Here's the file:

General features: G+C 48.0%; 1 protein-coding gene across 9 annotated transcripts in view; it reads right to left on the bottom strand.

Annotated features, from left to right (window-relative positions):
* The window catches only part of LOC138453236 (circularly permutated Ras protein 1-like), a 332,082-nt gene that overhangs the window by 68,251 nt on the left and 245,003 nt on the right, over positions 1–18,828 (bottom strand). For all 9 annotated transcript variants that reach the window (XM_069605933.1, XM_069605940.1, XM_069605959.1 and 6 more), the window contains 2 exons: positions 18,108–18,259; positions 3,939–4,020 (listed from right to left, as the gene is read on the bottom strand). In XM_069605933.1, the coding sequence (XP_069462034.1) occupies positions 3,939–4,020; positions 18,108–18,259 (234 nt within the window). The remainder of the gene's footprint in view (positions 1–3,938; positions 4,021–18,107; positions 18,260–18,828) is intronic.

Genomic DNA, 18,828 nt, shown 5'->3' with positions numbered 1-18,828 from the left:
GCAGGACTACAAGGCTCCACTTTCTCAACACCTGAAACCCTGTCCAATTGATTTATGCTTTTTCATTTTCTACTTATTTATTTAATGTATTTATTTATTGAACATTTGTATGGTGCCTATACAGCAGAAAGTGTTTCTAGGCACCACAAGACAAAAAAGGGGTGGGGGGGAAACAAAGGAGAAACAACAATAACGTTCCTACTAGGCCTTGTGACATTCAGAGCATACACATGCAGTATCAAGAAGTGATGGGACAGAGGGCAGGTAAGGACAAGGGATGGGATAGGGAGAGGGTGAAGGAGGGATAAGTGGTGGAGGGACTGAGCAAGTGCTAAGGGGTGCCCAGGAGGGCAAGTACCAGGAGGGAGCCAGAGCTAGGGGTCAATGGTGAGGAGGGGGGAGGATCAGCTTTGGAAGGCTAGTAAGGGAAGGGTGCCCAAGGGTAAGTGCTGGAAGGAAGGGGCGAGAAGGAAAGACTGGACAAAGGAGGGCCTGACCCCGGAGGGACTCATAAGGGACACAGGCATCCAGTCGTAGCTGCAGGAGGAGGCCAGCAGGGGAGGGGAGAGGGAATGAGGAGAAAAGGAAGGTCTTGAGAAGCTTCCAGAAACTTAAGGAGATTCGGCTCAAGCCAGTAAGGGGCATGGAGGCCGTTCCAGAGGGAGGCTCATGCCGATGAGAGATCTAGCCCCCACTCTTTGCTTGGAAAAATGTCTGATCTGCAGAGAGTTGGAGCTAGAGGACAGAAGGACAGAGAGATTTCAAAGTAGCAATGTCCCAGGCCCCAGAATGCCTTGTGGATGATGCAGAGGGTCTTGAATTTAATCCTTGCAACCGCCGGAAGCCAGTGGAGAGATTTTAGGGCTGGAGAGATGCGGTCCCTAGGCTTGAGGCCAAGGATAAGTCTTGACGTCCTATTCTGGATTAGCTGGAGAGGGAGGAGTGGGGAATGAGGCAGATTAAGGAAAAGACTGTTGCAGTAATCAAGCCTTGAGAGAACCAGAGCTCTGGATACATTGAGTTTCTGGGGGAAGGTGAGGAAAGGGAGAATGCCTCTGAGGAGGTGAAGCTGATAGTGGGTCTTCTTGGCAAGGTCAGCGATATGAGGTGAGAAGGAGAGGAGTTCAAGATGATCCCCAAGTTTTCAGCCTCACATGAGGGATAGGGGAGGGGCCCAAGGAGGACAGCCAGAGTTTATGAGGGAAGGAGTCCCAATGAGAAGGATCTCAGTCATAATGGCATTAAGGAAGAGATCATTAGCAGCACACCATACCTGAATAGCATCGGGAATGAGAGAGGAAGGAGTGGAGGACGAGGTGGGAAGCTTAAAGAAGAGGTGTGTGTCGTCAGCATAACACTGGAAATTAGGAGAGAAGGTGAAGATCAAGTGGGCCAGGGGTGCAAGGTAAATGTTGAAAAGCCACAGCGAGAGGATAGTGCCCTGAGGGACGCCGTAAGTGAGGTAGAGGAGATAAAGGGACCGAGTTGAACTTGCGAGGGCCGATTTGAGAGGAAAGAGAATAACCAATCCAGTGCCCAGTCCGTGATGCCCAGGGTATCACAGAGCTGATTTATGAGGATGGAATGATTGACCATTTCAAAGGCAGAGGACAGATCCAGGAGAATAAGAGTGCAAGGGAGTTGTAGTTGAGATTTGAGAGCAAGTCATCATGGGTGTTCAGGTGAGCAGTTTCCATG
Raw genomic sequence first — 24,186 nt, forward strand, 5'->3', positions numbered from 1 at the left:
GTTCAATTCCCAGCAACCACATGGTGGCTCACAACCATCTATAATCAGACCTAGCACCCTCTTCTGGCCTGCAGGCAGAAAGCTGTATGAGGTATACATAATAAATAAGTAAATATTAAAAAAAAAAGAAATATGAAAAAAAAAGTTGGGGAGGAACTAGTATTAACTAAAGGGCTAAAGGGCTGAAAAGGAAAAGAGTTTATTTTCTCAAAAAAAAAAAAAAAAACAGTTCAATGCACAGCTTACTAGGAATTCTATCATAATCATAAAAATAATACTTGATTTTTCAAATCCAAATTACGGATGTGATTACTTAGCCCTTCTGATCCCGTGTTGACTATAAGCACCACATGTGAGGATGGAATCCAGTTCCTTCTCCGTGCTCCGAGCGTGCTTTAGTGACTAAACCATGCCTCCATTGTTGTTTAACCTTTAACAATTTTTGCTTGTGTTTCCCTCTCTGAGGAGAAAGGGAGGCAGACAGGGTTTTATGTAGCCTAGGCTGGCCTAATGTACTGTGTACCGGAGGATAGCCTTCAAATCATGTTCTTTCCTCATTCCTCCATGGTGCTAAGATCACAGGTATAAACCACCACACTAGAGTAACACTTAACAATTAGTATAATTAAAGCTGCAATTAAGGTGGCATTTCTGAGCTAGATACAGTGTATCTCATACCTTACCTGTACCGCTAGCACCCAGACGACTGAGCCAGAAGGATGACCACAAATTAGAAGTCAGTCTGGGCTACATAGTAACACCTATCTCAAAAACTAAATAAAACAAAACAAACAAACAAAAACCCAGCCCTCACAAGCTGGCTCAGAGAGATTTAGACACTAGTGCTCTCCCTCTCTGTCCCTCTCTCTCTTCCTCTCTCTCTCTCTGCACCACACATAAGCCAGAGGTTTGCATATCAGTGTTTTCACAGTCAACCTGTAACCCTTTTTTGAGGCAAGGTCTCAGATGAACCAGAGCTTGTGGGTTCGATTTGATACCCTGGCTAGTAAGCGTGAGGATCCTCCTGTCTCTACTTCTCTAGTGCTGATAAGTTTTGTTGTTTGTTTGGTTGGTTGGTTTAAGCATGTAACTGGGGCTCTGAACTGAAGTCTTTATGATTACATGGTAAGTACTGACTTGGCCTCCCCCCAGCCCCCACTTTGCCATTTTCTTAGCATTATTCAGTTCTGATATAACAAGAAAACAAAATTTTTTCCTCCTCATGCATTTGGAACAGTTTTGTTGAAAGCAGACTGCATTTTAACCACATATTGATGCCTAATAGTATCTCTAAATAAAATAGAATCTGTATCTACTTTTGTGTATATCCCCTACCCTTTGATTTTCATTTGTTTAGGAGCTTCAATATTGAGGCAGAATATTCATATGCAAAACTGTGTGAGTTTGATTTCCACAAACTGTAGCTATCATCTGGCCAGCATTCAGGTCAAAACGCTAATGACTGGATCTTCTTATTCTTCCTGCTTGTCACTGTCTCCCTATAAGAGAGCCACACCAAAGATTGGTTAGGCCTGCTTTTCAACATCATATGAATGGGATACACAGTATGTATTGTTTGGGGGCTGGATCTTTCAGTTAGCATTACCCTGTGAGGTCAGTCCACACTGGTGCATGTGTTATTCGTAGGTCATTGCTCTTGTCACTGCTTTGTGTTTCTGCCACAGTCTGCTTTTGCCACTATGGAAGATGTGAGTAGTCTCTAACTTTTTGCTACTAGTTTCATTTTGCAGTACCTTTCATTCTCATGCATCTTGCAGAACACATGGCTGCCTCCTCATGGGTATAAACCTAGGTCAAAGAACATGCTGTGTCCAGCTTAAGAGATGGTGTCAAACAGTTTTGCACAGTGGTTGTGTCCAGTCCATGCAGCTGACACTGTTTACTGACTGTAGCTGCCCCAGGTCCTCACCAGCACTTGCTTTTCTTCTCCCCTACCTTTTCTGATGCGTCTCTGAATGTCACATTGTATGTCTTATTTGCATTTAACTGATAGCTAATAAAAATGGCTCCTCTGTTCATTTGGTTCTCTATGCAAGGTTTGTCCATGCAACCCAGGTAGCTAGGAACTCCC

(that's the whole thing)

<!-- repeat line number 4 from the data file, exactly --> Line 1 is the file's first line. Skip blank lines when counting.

Genomic DNA, 18,828 nt, shown 5'->3' with positions numbered 1-18,828 from the left: